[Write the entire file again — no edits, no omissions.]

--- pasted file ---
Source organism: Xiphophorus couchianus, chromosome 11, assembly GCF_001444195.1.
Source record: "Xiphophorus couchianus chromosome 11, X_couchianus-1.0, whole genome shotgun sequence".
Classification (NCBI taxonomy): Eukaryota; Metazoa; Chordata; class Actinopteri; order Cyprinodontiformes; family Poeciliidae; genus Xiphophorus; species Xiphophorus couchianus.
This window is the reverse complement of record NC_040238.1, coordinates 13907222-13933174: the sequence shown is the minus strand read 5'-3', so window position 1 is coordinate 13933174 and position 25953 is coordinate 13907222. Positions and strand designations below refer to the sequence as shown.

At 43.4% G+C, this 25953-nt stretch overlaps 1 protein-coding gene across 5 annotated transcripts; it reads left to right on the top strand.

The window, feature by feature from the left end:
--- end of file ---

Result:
Source organism: Xiphophorus couchianus, chromosome 11, assembly GCF_001444195.1.
Source record: "Xiphophorus couchianus chromosome 11, X_couchianus-1.0, whole genome shotgun sequence".
Classification (NCBI taxonomy): Eukaryota; Metazoa; Chordata; class Actinopteri; order Cyprinodontiformes; family Poeciliidae; genus Xiphophorus; species Xiphophorus couchianus.
This window is the reverse complement of record NC_040238.1, coordinates 13907222-13933174: the sequence shown is the minus strand read 5'-3', so window position 1 is coordinate 13933174 and position 25953 is coordinate 13907222. Positions and strand designations below refer to the sequence as shown.

At 43.4% G+C, this 25953-nt stretch overlaps 1 protein-coding gene across 5 annotated transcripts; it reads left to right on the top strand.

The window, feature by feature from the left end: